- Dip corn tortilla in sauce then fry
                                                                                                                                                                                    - Fill with cheese (cotija or jack...I used quesillo). Keep warm in the oven
                                                                                                                                                                                    - Clean pan fry carrots and potatoes, then fry chicken
                                                                                                                                                                                    - To finish...2 enchiladas per plate, shredded cabbage, carrots & potatoes, chicken, white onion and avocado

                                                                                                                                                                                    Not as dense or heavy as it sounds. Liked it alot, recommend making it in stages. This is a traditional evening street food offering in central Mexico, particularly Michoacan

                                                                                                                                                                                    5 Replies
                                                                                                                                                                                    1. re: DiningDiva

                                                                                                                                                                                      hey DD, is that right? you dip the tortilla in the sauce and THEN you fry them? i always thought it was the opposite....

                                                                                                                                                                                      Sounds fantastic.

                                                                                                                                                                                      1. re: mariacarmen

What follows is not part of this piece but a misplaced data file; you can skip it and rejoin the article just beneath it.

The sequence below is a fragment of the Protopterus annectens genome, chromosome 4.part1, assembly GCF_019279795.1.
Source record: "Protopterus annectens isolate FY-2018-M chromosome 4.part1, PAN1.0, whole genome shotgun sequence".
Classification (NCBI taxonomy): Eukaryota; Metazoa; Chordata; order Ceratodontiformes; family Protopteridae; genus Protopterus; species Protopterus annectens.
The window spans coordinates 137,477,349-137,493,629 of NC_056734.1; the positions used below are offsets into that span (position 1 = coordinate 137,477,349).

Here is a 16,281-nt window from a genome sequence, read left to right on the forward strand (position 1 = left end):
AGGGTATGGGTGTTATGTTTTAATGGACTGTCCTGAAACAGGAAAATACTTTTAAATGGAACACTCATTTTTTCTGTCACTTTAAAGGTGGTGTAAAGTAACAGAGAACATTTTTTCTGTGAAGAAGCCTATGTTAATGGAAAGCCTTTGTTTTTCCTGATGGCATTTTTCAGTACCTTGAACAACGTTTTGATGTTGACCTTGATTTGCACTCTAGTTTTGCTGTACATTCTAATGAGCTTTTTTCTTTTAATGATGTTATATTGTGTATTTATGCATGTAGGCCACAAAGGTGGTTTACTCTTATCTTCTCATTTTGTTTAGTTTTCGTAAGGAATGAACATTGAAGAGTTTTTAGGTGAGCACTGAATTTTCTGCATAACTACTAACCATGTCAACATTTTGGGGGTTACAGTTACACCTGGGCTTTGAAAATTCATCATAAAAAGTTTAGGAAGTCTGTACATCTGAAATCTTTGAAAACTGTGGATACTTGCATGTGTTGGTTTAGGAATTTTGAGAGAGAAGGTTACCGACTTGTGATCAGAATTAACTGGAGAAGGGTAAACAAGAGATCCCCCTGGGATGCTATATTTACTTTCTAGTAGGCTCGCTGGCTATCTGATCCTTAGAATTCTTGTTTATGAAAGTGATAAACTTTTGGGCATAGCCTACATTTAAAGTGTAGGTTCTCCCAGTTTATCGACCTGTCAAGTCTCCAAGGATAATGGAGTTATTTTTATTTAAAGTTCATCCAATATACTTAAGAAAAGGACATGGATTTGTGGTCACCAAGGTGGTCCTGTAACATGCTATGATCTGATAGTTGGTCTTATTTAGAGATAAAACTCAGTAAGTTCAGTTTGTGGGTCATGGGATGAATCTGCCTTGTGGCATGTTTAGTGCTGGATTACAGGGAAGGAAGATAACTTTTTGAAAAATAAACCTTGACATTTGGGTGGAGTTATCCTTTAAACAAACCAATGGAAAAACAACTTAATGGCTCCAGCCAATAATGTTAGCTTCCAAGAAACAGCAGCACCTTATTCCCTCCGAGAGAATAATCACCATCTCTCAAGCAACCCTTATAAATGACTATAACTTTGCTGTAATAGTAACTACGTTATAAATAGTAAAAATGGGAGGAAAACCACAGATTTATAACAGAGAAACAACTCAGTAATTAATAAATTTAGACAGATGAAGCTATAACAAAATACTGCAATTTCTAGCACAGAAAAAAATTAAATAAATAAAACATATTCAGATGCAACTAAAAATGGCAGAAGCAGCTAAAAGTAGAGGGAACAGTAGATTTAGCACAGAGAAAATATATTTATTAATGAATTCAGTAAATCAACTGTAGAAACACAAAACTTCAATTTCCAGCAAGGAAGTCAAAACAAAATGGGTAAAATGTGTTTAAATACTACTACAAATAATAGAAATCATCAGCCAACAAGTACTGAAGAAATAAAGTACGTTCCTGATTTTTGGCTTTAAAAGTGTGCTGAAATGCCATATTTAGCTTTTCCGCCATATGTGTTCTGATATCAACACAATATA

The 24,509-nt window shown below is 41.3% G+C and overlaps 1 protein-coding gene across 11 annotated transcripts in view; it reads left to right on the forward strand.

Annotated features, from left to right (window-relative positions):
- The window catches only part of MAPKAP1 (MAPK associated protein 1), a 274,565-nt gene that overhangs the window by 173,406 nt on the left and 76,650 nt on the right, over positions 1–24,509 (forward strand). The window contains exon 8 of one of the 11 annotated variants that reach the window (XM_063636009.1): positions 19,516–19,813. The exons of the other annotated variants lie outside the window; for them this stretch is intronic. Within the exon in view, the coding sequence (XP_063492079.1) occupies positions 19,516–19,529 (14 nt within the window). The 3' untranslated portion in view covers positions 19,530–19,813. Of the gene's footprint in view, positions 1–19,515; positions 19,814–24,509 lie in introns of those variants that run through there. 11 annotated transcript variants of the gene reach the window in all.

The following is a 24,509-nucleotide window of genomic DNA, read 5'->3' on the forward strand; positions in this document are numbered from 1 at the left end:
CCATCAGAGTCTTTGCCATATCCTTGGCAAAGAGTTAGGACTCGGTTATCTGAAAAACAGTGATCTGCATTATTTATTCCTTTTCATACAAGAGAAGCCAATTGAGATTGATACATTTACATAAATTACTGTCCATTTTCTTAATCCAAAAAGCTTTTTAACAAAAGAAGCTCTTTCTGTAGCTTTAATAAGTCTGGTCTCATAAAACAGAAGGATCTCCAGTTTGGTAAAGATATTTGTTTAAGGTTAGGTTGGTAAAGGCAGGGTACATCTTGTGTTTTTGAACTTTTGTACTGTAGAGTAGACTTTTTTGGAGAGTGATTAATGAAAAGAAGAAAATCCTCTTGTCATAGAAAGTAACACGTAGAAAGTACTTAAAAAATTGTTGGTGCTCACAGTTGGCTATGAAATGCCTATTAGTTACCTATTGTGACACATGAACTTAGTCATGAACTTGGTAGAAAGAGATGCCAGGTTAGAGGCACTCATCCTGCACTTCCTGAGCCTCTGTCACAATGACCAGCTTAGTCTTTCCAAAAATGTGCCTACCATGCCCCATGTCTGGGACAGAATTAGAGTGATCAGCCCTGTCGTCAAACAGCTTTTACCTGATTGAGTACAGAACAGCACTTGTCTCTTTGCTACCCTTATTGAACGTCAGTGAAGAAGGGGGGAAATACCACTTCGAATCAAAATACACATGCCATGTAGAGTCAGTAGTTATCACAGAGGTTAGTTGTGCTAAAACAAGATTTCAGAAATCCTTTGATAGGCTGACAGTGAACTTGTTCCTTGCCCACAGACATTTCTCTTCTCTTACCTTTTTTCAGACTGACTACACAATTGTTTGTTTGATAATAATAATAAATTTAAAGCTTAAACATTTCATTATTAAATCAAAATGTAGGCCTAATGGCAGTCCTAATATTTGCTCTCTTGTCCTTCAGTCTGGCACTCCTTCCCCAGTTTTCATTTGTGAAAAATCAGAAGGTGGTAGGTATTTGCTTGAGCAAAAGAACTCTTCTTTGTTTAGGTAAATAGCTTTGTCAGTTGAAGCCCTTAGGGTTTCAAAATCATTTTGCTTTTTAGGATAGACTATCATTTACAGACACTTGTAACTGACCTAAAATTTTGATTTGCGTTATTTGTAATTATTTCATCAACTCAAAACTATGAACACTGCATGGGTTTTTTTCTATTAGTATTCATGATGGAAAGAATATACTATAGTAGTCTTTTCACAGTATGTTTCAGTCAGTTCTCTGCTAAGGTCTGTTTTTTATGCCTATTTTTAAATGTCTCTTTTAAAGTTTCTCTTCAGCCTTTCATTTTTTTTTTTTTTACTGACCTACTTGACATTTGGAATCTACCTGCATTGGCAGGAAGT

Yes, you dip then fry. Messy, but good :-)

                                                                                                                                                                                        1. re: DiningDiva

                                                                                                                                                                                          DD, can i ask, what do you think the point of that is? i remember frying, so you get this slightly hardened shell, and then you gently dip it in sauce so you get a little pliability back to roll.

                                                                                                                                                                                          of course, i totally forgot this step completely when i made mine!

                                                                                                                                                                                          dipping first and then frying to me means you're frying your sauce? is that the point, maybe, so it adheres to the tortilla better? just curious....

                                                                                                                                                                                          1. re: mariacarmen

                                                                                                                                                                                            The point is to fry the sauce.

                                                                                                                                                                                            Most traditional Mexican enchilada sauces are fried before their used. In the recipe I made, the sauce is simply pureed, the frying does happen until after the the tortilla has been dipped. The flavor of the sauce changes when it's cooked, it really bring out the best in the dried chiles.

                                                                                                                                                                                            I can think of some other reasons it might be done this way, tho' I don't know if they're valid or not, they just seem reasonable to me. One could be a regional thing. It could be something that started in one area, was well liked, and so the technique stuck. Another that maybe specific to enchiladas placeras is that they are typically street food and it's much easier to transport the enchilada sauce pureed and cold than cook it all off at home, transport it and reheat it again.

                                                                                                                                                                                            There is a recipe in Diana Kennedy's Tortilla Book that has eggs added to the enchilada sauce, the tortillas are dipped in it and then fried making a rather pebbly outer coating.